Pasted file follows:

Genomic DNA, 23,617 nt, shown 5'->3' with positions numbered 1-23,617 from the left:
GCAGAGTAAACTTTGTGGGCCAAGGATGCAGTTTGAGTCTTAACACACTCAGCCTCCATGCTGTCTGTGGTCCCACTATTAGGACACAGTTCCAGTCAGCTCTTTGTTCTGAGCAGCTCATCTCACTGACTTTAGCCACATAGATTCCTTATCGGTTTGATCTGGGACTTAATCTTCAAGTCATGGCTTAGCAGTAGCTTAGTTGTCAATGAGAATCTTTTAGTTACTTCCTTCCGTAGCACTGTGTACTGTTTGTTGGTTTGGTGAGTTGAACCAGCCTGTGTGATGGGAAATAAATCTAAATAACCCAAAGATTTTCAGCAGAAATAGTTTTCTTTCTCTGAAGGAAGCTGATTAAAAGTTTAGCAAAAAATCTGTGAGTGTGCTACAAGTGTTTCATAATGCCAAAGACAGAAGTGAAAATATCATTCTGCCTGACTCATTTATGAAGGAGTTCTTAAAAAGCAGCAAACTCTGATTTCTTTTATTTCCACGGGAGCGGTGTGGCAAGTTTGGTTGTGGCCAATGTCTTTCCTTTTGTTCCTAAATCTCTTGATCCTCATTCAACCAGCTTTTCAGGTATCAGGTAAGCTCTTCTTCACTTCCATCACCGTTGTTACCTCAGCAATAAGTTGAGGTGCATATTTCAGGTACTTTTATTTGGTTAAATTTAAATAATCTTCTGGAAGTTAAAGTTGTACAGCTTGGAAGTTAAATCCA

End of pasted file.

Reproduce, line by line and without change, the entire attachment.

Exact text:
Genomic DNA, 23,617 nt, shown 5'->3' with positions numbered 1-23,617 from the left:
GCAGAGTAAACTTTGTGGGCCAAGGATGCAGTTTGAGTCTTAACACACTCAGCCTCCATGCTGTCTGTGGTCCCACTATTAGGACACAGTTCCAGTCAGCTCTTTGTTCTGAGCAGCTCATCTCACTGACTTTAGCCACATAGATTCCTTATCGGTTTGATCTGGGACTTAATCTTCAAGTCATGGCTTAGCAGTAGCTTAGTTGTCAATGAGAATCTTTTAGTTACTTCCTTCCGTAGCACTGTGTACTGTTTGTTGGTTTGGTGAGTTGAACCAGCCTGTGTGATGGGAAATAAATCTAAATAACCCAAAGATTTTCAGCAGAAATAGTTTTCTTTCTCTGAAGGAAGCTGATTAAAAGTTTAGCAAAAAATCTGTGAGTGTGCTACAAGTGTTTCATAATGCCAAAGACAGAAGTGAAAATATCATTCTGCCTGACTCATTTATGAAGGAGTTCTTAAAAAGCAGCAAACTCTGATTTCTTTTATTTCCACGGGAGCGGTGTGGCAAGTTTGGTTGTGGCCAATGTCTTTCCTTTTGTTCCTAAATCTCTTGATCCTCATTCAACCAGCTTTTCAGGTATCAGGTAAGCTCTTCTTCACTTCCATCACCGTTGTTACCTCAGCAATAAGTTGAGGTGCATATTTCAGGTACTTTTATTTGGTTAAATTTAAATAATCTTCTGGAAGTTAAAGTTGTACAGCTTGGAAGTTAAATCCA